The composition of the mask 10 used in the self-aligning process is generally different from that of the masks used in conventional processes for fabricating each of the optical components separately. Its composition can preferably be metallic rather than of resin or of silica. This difference in composition leads to a modification in the etching technology employed to define the structures of the waveguides. Accordingly, the self-aligning method requires a compromise with regard to the etching technology for defining all the waveguide structures simultaneously.

The attempts made until now to obtain a satisfactory compromise have not been successful and in no single instance indicate that mass production of integrated optical circuits is feasible.

A first problem to be solved therefore consists in finding another solution for producing integrated optical circuits using the fabrication technologies routinely employed and optimized for each of the components constituting such circuits.

We have envisaged integrating the various optical components by the butt coupling method and then defining the lateral structures of the waveguides by a realignment method. The realignment method more precisely consists in defining the waveguides having different structures using a plurality of masks, possibly of different composition, enabling the use of the technologies routinely employed and optimized for each type of structure.

FIG. 3 is a schematic top view of an integrated optical circuit having an active area ZA and a passive area ZP on which are disposed masks 10 and 12 of two types respectively used to produce an active waveguide strip and to produce two passive waveguide strips.

The realignment method consists in protecting a portion of the active area ZA and all of the passive area ZP by means of a mask 10 and then etching the optical guide of the active structure using the appropriate and optimized etching technology routinely employed. In a second step a portion of the passive area ZP is protected by means of one or more other masks 12 and all of the active area ZA is protected with resin, for example, after which the optical guide of the passive structure is etched using the appropriate and optimized etching technology routinely employed.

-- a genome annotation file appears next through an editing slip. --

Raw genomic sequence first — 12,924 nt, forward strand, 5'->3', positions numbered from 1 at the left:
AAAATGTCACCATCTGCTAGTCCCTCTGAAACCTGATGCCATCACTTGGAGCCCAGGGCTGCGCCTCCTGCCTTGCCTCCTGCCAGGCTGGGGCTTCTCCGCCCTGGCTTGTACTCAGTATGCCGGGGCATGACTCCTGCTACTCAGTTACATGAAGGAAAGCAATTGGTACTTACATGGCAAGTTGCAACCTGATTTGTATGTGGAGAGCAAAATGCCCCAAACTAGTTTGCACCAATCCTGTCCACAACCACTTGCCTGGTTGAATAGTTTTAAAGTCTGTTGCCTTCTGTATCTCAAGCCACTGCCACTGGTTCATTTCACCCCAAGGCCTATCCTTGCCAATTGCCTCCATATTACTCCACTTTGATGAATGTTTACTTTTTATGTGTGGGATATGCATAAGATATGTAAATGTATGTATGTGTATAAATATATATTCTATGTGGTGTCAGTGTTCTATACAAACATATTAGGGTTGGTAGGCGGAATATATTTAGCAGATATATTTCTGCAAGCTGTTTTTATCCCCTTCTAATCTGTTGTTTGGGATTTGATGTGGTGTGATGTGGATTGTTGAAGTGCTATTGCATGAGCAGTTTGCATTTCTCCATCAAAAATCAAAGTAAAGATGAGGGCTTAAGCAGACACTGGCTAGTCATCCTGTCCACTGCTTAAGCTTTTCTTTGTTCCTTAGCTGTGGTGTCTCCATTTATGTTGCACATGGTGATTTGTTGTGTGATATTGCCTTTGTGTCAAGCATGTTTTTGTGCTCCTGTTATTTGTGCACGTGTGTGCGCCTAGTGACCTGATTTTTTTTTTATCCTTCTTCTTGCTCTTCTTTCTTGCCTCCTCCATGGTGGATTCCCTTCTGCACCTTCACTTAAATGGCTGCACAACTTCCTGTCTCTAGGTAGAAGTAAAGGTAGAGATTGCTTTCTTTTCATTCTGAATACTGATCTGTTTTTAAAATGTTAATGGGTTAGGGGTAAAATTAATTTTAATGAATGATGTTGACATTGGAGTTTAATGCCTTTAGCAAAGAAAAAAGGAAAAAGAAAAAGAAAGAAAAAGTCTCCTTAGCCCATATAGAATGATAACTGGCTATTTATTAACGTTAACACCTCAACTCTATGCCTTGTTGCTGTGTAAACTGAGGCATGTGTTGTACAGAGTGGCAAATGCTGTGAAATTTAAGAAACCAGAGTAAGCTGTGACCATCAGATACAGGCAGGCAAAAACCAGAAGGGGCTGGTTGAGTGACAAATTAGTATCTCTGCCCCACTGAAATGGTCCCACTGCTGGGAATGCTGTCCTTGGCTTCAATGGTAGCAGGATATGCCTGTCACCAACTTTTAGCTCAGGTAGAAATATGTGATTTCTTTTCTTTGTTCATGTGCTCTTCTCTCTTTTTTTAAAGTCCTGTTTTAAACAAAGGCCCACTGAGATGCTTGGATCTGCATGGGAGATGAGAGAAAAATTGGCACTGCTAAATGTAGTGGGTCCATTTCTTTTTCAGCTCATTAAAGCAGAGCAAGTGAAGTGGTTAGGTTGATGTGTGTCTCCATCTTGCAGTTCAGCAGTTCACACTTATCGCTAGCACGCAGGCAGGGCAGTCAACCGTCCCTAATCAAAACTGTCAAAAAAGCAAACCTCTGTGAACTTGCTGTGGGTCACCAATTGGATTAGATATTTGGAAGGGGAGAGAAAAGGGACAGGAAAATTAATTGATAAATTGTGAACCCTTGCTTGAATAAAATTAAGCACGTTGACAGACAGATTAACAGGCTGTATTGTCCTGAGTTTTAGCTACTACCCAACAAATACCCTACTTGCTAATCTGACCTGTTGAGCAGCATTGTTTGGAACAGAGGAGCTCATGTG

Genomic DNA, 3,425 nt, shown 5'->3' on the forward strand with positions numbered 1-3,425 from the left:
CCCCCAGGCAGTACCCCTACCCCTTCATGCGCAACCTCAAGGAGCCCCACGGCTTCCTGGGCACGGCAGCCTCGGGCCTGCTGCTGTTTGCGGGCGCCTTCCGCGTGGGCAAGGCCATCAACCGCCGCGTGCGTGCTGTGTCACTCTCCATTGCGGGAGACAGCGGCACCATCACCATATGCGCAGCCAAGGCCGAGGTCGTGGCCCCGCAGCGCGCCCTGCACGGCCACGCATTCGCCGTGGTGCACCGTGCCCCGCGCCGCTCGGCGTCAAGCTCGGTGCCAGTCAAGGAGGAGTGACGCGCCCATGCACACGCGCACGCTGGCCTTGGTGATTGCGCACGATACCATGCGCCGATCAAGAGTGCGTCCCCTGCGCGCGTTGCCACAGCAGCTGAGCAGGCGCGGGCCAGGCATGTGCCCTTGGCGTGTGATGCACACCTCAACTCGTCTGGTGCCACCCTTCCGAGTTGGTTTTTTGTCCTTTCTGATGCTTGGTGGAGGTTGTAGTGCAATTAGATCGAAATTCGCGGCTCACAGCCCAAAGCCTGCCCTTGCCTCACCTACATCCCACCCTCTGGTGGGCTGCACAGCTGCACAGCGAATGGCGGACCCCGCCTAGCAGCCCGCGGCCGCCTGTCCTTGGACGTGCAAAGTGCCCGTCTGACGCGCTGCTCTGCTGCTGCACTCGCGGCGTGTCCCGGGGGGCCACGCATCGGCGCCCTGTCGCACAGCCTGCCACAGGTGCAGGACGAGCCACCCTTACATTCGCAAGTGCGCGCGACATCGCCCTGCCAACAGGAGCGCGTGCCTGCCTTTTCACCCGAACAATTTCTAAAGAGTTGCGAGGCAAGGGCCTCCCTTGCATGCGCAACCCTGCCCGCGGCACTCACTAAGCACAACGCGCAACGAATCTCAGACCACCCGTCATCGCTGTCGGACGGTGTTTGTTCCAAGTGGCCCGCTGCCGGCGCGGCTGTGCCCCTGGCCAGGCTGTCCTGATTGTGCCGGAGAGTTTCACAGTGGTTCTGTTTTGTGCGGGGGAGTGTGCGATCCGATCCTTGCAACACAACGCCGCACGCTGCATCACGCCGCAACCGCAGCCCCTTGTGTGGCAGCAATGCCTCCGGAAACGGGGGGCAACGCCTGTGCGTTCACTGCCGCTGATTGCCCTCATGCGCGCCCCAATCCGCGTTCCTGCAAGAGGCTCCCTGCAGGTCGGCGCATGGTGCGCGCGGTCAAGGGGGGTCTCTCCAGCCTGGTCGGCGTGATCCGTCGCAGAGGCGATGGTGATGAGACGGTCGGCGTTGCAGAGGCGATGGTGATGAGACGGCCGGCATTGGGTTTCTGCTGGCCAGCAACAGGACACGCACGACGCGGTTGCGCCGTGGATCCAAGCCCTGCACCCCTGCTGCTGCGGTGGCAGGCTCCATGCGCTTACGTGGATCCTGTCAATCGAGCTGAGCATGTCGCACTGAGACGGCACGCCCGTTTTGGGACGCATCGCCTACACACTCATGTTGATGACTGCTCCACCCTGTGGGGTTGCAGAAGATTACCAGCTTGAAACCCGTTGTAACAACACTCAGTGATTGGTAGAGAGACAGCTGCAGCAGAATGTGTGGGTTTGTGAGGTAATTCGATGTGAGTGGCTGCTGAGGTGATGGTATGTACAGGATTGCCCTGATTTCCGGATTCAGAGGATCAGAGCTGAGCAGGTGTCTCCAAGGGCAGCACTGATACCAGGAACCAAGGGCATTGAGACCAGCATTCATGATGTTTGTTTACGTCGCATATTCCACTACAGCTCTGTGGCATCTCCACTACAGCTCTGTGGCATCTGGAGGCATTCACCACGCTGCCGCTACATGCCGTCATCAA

The example shown schematically in FIGS. 4A through 4E explains how the various waveguides are defined. In a first step an active structure and two passive structures on respective opposite sites of the active structure are integrated onto a substrate 1 using the butt coupling method as previously explained with reference to FIGS. 1A through 1D. The schematics of FIGS. 4A through 4C correspond to a view of the integrated circuit in cross-section through the active structure. The schematics of FIGS. 4D and 4E correspond to a view of the integrated circuit in cross-section through the passive structure.

The realignment method consists in, in a first step, protecting all of the passive area and a portion of the active structure by means of a mask 10 and then etching the layers 6, 7, 8 on respective opposite sides of the mask 10. The active layer strip obtained in this way is then buried in a cladding layer 13, as shown in FIG. 4B.

Proton implantation in the cladding layer 13 then increases the resistivity of the material and consequently improves the confinement of the current in the active layer. An electrode is formed by depositing metallization 11 on top of the active layer ribbon 7 to enable current to be injected into the active structure.